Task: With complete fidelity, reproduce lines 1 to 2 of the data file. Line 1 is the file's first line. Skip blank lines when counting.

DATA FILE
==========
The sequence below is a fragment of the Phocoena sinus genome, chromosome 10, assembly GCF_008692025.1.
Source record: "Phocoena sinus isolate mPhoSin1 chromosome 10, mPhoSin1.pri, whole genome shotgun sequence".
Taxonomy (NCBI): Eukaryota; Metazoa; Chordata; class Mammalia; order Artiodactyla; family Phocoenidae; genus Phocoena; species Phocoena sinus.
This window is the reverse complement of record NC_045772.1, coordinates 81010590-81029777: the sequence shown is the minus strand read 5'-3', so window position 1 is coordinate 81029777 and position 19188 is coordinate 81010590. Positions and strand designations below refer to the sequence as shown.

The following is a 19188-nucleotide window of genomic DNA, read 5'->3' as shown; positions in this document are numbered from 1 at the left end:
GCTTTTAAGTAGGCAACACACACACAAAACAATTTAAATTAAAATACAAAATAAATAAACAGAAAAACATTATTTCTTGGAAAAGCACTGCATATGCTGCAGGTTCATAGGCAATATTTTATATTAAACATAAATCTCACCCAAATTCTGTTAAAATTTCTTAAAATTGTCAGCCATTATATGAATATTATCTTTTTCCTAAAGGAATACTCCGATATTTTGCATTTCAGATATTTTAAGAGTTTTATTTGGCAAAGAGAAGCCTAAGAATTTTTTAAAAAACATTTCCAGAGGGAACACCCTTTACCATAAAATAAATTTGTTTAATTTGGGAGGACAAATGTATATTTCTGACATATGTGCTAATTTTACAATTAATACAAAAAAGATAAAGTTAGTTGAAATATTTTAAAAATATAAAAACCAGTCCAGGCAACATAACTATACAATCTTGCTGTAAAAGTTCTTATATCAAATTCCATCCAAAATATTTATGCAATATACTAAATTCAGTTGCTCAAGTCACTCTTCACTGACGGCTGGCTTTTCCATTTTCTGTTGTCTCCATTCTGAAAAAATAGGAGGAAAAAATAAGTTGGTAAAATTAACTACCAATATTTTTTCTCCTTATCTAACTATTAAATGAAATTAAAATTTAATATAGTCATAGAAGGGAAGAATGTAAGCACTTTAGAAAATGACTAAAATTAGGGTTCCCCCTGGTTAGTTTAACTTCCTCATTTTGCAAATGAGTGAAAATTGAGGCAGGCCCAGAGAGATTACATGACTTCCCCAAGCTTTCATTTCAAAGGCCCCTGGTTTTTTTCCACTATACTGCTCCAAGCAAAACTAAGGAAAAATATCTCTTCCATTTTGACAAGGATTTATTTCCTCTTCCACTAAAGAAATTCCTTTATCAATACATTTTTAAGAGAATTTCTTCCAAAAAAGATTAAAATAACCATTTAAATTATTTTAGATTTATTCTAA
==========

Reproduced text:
The sequence below is a fragment of the Phocoena sinus genome, chromosome 10, assembly GCF_008692025.1.
Source record: "Phocoena sinus isolate mPhoSin1 chromosome 10, mPhoSin1.pri, whole genome shotgun sequence".